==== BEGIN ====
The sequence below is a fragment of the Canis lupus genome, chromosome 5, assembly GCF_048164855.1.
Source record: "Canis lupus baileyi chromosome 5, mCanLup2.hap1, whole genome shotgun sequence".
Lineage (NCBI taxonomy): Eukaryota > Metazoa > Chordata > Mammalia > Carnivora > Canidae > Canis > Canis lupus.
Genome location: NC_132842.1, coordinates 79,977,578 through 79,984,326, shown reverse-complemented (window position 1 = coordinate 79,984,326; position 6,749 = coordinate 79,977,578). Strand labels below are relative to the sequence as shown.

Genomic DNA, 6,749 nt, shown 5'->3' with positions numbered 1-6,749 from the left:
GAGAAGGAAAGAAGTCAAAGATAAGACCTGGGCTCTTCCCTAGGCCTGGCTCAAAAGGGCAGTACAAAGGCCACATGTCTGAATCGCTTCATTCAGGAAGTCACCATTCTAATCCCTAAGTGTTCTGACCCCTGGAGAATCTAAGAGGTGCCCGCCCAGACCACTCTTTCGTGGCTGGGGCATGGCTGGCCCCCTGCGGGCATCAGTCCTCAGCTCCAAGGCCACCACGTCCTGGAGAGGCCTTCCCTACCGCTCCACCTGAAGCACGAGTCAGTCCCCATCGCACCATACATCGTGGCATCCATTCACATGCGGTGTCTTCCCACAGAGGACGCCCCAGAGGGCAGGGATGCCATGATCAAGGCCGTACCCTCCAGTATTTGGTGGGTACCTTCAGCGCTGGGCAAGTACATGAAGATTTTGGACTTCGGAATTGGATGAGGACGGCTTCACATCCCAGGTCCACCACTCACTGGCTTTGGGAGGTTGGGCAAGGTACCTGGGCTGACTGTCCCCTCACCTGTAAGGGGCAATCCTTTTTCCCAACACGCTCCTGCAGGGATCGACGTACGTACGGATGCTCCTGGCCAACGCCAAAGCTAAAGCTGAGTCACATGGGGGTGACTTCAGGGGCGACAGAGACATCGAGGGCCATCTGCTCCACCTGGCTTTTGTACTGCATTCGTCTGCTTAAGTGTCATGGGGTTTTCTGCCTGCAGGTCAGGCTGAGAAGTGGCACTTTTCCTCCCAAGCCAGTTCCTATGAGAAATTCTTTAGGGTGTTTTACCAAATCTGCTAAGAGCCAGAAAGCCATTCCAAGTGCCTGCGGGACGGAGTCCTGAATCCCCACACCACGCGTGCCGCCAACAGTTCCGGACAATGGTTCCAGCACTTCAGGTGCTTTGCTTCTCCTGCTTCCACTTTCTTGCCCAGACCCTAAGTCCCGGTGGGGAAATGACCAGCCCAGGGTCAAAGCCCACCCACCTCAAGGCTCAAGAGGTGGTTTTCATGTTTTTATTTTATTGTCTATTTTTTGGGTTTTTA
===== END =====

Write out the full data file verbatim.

The sequence below is a fragment of the Canis lupus genome, chromosome 5, assembly GCF_048164855.1.
Source record: "Canis lupus baileyi chromosome 5, mCanLup2.hap1, whole genome shotgun sequence".
Lineage (NCBI taxonomy): Eukaryota > Metazoa > Chordata > Mammalia > Carnivora > Canidae > Canis > Canis lupus.
Genome location: NC_132842.1, coordinates 79,977,578 through 79,984,326, shown reverse-complemented (window position 1 = coordinate 79,984,326; position 6,749 = coordinate 79,977,578). Strand labels below are relative to the sequence as shown.

Genomic DNA, 6,749 nt, shown 5'->3' with positions numbered 1-6,749 from the left:
GAGAAGGAAAGAAGTCAAAGATAAGACCTGGGCTCTTCCCTAGGCCTGGCTCAAAAGGGCAGTACAAAGGCCACATGTCTGAATCGCTTCATTCAGGAAGTCACCATTCTAATCCCTAAGTGTTCTGACCCCTGGAGAATCTAAGAGGTGCCCGCCCAGACCACTCTTTCGTGGCTGGGGCATGGCTGGCCCCCTGCGGGCATCAGTCCTCAGCTCCAAGGCCACCACGTCCTGGAGAGGCCTTCCCTACCGCTCCACCTGAAGCACGAGTCAGTCCCCATCGCACCATACATCGTGGCATCCATTCACATGCGGTGTCTTCCCACAGAGGACGCCCCAGAGGGCAGGGATGCCATGATCAAGGCCGTACCCTCCAGTATTTGGTGGGTACCTTCAGCGCTGGGCAAGTACATGAAGATTTTGGACTTCGGAATTGGATGAGGACGGCTTCACATCCCAGGTCCACCACTCACTGGCTTTGGGAGGTTGGGCAAGGTACCTGGGCTGACTGTCCCCTCACCTGTAAGGGGCAATCCTTTTTCCCAACACGCTCCTGCAGGGATCGACGTACGTACGGATGCTCCTGGCCAACGCCAAAGCTAAAGCTGAGTCACATGGGGGTGACTTCAGGGGCGACAGAGACATCGAGGGCCATCTGCTCCACCTGGCTTTTGTACTGCATTCGTCTGCTTAAGTGTCATGGGGTTTTCTGCCTGCAGGTCAGGCTGAGAAGTGGCACTTTTCCTCCCAAGCCAGTTCCTATGAGAAATTCTTTAGGGTGTTTTACCAAATCTGCTAAGAGCCAGAAAGCCATTCCAAGTGCCTGCGGGACGGAGTCCTGAATCCCCACACCACGCGTGCCGCCAACAGTTCCGGACAATGGTTCCAGCACTTCAGGTGCTTTGCTTCTCCTGCTTCCACTTTCTTGCCCAGACCCTAAGTCCCGGTGGGGAAATGACCAGCCCAGGGTCAAAGCCCACCCACCTCAAGGCTCAAGAGGTGGTTTTCATGTTTTTATTTTATTGTCTATTTTTTGGGTTTTTA